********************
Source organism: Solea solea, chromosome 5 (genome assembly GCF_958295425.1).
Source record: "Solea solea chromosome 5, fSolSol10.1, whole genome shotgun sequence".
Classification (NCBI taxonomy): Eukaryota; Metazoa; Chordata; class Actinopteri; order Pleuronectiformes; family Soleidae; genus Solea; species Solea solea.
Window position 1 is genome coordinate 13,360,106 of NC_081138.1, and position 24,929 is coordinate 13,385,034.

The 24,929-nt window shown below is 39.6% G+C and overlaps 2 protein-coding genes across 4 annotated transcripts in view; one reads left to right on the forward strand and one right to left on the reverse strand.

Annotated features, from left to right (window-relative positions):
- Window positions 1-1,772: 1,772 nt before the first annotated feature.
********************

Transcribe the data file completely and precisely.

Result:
Source organism: Solea solea, chromosome 5 (genome assembly GCF_958295425.1).
Source record: "Solea solea chromosome 5, fSolSol10.1, whole genome shotgun sequence".
Classification (NCBI taxonomy): Eukaryota; Metazoa; Chordata; class Actinopteri; order Pleuronectiformes; family Soleidae; genus Solea; species Solea solea.
Window position 1 is genome coordinate 13,360,106 of NC_081138.1, and position 24,929 is coordinate 13,385,034.

The 24,929-nt window shown below is 39.6% G+C and overlaps 2 protein-coding genes across 4 annotated transcripts in view; one reads left to right on the forward strand and one right to left on the reverse strand.

Annotated features, from left to right (window-relative positions):
- Window positions 1-1,772: 1,772 nt before the first annotated feature.